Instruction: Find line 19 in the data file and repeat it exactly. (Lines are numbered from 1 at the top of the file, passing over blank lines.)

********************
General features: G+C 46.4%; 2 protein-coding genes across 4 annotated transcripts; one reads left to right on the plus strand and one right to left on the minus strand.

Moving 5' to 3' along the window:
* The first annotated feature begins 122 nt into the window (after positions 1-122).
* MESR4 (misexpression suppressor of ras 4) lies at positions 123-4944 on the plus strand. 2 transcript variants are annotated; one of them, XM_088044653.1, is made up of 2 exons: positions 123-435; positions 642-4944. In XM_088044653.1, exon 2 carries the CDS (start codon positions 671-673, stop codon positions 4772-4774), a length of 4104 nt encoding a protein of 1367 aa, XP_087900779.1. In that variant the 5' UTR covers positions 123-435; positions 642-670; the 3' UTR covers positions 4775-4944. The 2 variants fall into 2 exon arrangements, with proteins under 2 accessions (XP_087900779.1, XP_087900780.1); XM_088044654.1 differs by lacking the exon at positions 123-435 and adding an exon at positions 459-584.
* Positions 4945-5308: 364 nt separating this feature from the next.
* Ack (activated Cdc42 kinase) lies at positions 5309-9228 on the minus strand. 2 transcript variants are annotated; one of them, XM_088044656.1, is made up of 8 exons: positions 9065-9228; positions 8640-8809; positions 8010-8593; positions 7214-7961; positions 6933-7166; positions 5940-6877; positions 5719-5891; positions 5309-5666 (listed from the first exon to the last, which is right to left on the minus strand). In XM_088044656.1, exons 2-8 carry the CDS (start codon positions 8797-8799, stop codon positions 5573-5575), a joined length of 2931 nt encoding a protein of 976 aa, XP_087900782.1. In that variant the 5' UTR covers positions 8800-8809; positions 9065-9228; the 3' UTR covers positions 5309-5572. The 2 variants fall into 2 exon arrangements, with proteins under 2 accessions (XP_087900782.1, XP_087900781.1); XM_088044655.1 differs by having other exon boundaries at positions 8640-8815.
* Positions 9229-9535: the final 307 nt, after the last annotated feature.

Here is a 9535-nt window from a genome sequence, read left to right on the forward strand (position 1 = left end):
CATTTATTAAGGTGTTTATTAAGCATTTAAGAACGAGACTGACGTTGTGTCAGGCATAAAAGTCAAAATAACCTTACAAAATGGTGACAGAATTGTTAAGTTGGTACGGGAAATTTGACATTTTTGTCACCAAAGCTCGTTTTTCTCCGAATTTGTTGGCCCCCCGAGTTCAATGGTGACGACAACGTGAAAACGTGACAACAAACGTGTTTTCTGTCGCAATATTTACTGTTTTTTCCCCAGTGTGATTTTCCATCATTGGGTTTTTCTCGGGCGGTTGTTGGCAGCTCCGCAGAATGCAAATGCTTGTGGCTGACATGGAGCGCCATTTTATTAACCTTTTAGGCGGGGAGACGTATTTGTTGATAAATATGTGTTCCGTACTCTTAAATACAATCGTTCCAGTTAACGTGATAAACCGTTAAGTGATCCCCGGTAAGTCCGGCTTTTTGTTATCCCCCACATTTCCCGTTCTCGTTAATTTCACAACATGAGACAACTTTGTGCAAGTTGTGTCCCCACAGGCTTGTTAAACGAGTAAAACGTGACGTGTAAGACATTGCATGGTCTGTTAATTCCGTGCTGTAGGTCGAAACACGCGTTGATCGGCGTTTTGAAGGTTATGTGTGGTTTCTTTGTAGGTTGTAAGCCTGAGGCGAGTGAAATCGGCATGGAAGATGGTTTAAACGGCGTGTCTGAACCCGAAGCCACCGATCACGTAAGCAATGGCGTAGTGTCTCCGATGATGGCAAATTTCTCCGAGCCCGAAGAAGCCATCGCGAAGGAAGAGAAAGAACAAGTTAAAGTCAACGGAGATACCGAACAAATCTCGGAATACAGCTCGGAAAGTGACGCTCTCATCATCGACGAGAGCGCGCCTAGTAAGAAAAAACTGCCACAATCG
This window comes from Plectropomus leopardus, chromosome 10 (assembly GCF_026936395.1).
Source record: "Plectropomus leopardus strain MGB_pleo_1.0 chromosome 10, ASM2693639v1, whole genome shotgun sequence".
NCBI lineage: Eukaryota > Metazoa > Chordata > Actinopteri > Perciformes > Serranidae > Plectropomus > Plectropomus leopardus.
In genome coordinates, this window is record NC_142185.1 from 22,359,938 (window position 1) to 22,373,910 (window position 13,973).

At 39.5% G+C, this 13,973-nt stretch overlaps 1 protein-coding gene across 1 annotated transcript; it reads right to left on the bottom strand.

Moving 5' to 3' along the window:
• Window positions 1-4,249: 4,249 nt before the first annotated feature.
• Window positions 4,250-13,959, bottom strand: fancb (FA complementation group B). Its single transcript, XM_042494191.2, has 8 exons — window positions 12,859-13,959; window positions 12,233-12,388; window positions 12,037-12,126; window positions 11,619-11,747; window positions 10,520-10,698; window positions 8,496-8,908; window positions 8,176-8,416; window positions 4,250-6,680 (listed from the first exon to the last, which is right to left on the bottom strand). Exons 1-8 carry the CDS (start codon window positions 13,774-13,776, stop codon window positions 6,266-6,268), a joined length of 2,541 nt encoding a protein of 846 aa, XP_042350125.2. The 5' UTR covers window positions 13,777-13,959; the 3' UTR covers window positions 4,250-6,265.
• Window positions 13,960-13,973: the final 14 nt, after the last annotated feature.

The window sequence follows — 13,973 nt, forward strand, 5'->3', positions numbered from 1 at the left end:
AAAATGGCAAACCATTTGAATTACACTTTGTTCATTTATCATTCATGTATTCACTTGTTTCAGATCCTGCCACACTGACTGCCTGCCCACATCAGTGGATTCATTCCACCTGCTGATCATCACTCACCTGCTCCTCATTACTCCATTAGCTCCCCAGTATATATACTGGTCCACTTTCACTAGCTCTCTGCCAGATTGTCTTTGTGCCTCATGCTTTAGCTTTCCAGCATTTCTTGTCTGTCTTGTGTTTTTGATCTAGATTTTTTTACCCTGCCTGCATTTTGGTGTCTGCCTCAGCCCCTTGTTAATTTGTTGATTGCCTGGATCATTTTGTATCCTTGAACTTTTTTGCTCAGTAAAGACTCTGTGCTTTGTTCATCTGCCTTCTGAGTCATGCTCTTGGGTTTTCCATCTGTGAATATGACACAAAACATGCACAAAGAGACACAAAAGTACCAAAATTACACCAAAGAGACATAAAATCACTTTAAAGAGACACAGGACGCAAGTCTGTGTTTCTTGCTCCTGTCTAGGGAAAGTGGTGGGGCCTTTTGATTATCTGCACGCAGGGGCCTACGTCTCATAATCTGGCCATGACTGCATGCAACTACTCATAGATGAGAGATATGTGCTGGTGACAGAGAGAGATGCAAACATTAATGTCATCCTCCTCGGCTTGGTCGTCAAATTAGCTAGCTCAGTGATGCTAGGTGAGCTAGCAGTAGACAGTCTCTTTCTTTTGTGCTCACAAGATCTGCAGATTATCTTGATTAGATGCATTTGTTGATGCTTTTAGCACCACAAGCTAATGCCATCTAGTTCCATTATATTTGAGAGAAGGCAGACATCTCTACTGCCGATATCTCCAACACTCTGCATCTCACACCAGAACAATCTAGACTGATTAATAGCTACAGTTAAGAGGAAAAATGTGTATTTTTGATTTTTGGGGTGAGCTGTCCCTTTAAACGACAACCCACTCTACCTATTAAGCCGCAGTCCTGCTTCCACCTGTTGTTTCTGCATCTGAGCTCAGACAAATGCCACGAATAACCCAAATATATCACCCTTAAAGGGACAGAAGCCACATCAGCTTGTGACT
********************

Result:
The window sequence follows — 13,973 nt, forward strand, 5'->3', positions numbered from 1 at the left end: